Monday, September 12, 2011

Ideas On Reforming US Foreign Assistance

As the United States labors under the longest economic crisis of recent times, foreign aid has once again come under fire. The American people and their representatives in Congress have questioned whether generous aid programs are paying off, citing cases like Pakistan, a recipient of billions in US taxpayer funds and the home of the late Osama bin Laden, as a prime example. 

But there are also humanitarian demands on the US checkbook, such as the current drought in the Horn of Africa. Under tight budget constraints, it is vital that foreign aid achieves its goals. But is the half-century-old Foreign Assistance Act of 1961 doing the job?

Representative Howard Berman (D-CA) is proposing draft legislation which works to streamline, direct, and accurately measure the success of US foreign assistance. His remarks recently at AEI are presented in video below.

Some commentary from the US Global Leadership Coalition is excerpted below. The full article is here.

For years, the holy grail of foreign assistance reform has been a re-write of the Foreign Assistance Act of 1961, widely seen to be outdated and cumbersome. After 2008, then-Chairman of House Foreign Affairs Committee Howard Berman (D-CA) began to work on such a reform bill. Control of the House of Representatives switched in 2010 before it was completed, but now-Ranking Member Berman released a draft recently intended to contribute to the future debate on reform. While he and his staff know their draft is unlikely to become law, the draft makes a significant step forward in thinking on what such a reform could and should entail.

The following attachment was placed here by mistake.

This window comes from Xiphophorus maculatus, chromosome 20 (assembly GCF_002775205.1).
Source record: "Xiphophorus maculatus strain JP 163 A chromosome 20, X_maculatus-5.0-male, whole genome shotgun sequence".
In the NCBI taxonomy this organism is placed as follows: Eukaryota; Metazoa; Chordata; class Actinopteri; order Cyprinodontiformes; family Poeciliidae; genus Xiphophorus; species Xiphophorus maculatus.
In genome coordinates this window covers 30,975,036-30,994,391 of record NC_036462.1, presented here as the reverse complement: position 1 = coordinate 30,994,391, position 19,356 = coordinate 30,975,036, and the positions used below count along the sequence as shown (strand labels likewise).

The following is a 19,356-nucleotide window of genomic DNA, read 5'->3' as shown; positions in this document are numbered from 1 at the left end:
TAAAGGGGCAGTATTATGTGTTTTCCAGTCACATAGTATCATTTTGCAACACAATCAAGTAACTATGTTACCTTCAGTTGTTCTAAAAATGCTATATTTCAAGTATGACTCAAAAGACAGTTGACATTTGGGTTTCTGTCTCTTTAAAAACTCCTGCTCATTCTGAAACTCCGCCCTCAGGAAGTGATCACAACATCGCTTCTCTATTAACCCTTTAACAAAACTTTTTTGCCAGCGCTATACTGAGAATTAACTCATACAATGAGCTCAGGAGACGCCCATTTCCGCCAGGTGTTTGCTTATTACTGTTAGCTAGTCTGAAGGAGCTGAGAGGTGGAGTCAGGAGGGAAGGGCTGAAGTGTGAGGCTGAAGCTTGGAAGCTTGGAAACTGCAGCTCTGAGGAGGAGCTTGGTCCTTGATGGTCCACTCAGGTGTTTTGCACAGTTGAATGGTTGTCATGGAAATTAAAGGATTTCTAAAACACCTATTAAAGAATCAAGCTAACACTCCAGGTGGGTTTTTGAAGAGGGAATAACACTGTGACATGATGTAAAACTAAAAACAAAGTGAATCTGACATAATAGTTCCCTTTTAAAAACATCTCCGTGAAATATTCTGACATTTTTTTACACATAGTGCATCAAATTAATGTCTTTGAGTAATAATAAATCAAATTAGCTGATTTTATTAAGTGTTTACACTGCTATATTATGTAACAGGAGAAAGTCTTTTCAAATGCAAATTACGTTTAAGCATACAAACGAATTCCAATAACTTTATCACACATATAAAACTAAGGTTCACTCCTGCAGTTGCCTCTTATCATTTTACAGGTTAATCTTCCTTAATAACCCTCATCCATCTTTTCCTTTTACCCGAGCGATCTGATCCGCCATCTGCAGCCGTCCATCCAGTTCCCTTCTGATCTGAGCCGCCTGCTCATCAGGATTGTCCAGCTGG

“Aid is not a gift,” Congressman Berman said in his introduction of the Global Partnerships Act of 2011 recently at an event co-hosted by the American Enterprise Institute and the Brookings Institution. “The United States provides foreign assistance because it serves OUR interests. Helping countries become more democratic, more stable, more capable of defending themselves and better at pulling themselves out of poverty is just as important for us as it is for them.”

In today’s climate where most of the foreign assistance conversation is about cutting budgets, the Berman draft bill focuses on the structure and rationale of foreign assistance, driven by fifty years of experience in what makes programs more efficient, more impactful, and more lasting...

This draft, while still a far ways from binding legislation, marks an important first step towards making U.S. assistance as efficient as possible. But it is important to keep in mind, as Congressman Berman pointed out, that we do not have the luxury of slowing down our commitment to our current programs, which have already seen improvements through the USAID Forward initiative and the QDDR. In an ideal world we could “hit pause,” evaluate all the necessary reforms, and then resume our investments in development and diplomacy.

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